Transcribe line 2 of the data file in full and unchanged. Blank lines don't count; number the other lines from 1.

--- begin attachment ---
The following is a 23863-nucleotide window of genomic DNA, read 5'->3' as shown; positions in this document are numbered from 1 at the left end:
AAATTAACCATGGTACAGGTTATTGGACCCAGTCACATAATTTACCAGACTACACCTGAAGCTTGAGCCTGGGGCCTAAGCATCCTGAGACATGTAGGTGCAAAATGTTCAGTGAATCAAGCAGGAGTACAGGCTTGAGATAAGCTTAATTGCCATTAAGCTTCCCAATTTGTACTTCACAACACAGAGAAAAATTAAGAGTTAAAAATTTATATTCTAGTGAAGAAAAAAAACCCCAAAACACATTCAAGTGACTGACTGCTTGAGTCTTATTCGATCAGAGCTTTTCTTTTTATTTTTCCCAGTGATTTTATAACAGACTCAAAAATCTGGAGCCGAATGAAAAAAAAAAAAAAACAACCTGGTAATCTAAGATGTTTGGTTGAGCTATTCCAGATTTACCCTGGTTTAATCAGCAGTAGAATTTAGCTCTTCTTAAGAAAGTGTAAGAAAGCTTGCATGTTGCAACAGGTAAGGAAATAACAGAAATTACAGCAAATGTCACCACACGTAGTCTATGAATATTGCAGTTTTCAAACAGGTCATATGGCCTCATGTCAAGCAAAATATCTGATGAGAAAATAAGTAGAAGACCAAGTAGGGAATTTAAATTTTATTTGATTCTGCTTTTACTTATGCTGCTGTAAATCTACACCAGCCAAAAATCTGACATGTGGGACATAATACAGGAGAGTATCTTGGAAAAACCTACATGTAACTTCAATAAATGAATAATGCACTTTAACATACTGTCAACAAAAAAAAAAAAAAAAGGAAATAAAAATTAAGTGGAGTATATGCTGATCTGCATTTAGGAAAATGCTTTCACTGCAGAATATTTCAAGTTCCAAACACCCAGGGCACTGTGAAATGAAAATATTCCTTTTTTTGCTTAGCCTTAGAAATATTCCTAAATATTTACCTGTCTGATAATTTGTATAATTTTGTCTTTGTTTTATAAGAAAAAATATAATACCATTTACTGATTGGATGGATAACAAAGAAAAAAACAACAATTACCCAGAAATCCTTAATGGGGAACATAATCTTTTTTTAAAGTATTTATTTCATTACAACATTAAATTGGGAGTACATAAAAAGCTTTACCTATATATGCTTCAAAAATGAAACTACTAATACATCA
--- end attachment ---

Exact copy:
AAATTAACCATGGTACAGGTTATTGGACCCAGTCACATAATTTACCAGACTACACCTGAAGCTTGAGCCTGGGGCCTAAGCATCCTGAGACATGTAGGTGCAAAATGTTCAGTGAATCAAGCAGGAGTACAGGCTTGAGATAAGCTTAATTGCCATTAAGCTTCCCAATTTGTACTTCACAACACAGAGAAAAATTAAGAGTTAAAAATTTATATTCTAGTGAAGAAAAAAAACCCCAAAACACATTCAAGTGACTGACTGCTTGAGTCTTATTCGATCAGAGCTTTTCTTTTTATTTTTCCCAGTGATTTTATAACAGACTCAAAAATCTGGAGCCGAATGAAAAAAAAAAAAAAACAACCTGGTAATCTAAGATGTTTGGTTGAGCTATTCCAGATTTACCCTGGTTTAATCAGCAGTAGAATTTAGCTCTTCTTAAGAAAGTGTAAGAAAGCTTGCATGTTGCAACAGGTAAGGAAATAACAGAAATTACAGCAAATGTCACCACACGTAGTCTATGAATATTGCAGTTTTCAAACAGGTCATATGGCCTCATGTCAAGCAAAATATCTGATGAGAAAATAAGTAGAAGACCAAGTAGGGAATTTAAATTTTATTTGATTCTGCTTTTACTTATGCTGCTGTAAATCTACACCAGCCAAAAATCTGACATGTGGGACATAATACAGGAGAGTATCTTGGAAAAACCTACATGTAACTTCAATAAATGAATAATGCACTTTAACATACTGTCAACAAAAAAAAAAAAAAAAGGAAATAAAAATTAAGTGGAGTATATGCTGATCTGCATTTAGGAAAATGCTTTCACTGCAGAATATTTCAAGTTCCAAACACCCAGGGCACTGTGAAATGAAAATATTCCTTTTTTTGCTTAGCCTTAGAAATATTCCTAAATATTTACCTGTCTGATAATTTGTATAATTTTGTCTTTGTTTTATAAGAAAAAATATAATACCATTTACTGATTGGATGGATAACAAAGAAAAAAACAACAATTACCCAGAAATCCTTAATGGGGAACATAATCTTTTTTTAAAGTATTTATTTCATTACAACATTAAATTGGGAGTACATAAAAAGCTTTACCTATATATGCTTCAAAAATGAAACTACTAATACATCA